Peace in Syria depends on Turkey-Russia ties: Erdogan

Turkey-Russia cooperation is of utmost importance in Syria, says Turkish leader in summit Russian counterpart.

Peace in Syria depends on Turkey-Russia ties: Erdogan

Peace in Syria depends on relations between Ankara and Moscow, Turkish President Recep Tayyip Erdogan said on Wednesday in a summit with his Russian counterpart.

Speaking in the resort city of Sochi in southern Russia alongside Vladimir Putin, Erdogan underlined the importance of his country's joint actions with Moscow in the context of the Syrian conflict.

For his part, Putin said that though his meetings with Erdogan were not always without problems, the institutions of their countries are able to reach resolutions between them.

He highlighted the significant role of cooperation between Ankara and Moscow in ensuring a truce secured last year after Azerbaijan liberated the Upper Karabakh region from neighboring Armenia's occupation, as well as a strong and permanent peace between the two Caucasian nations.

Touching on economic relations between Ankara and Moscow, Putin said Turkey's investment in Russia had reached $1.5 billion and Russia's in Turkey currently stood at $6.5 billion.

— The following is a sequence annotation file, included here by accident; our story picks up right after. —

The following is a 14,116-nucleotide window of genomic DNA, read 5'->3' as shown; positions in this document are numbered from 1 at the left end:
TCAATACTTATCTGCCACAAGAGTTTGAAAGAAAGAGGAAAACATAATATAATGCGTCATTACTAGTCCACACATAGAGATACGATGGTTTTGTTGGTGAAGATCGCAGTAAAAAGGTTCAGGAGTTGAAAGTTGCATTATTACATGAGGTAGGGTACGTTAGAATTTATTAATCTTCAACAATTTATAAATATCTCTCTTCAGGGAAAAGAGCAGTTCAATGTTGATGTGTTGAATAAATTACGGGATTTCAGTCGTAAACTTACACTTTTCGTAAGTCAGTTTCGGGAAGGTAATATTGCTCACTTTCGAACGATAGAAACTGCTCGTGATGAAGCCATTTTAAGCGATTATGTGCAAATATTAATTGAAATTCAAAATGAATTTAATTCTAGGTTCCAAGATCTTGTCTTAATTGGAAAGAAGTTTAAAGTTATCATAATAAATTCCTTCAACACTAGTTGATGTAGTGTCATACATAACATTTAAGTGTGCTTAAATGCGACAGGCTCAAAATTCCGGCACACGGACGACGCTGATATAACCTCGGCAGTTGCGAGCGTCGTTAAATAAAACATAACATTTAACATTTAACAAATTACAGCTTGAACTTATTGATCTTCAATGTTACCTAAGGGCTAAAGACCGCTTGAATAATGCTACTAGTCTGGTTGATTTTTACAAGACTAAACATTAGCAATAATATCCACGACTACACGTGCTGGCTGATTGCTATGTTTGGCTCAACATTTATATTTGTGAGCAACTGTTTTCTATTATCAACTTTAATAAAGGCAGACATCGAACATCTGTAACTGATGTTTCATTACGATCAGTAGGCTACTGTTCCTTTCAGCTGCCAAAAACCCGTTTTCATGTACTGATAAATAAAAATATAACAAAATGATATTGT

Major investment projects between the two countries continue as planned and bilateral trade between them has increased by 50% in the first nine months this year, making up for previous losses and achieving a major rise amid the coronavirus pandemic, said Putin at the investments in Sochi, where the meeting was taking place.

Turkish President Erdogan was accompanied on his working visit by the head of the National Intelligence Organization Hakan Fidan, Communications Director Fahrettin Altun, and presidential spokesman Ibrahim Kalin.

The closed-door meeting of the two leaders lasted for two hours and 45 minutes.

"We had a productive meeting with my colleague Putin and left Sochi," Erdogan said on Twitter after the summit came to a close.

Erdogan and Putin had last met face-to-face in the Kremlin last year in March.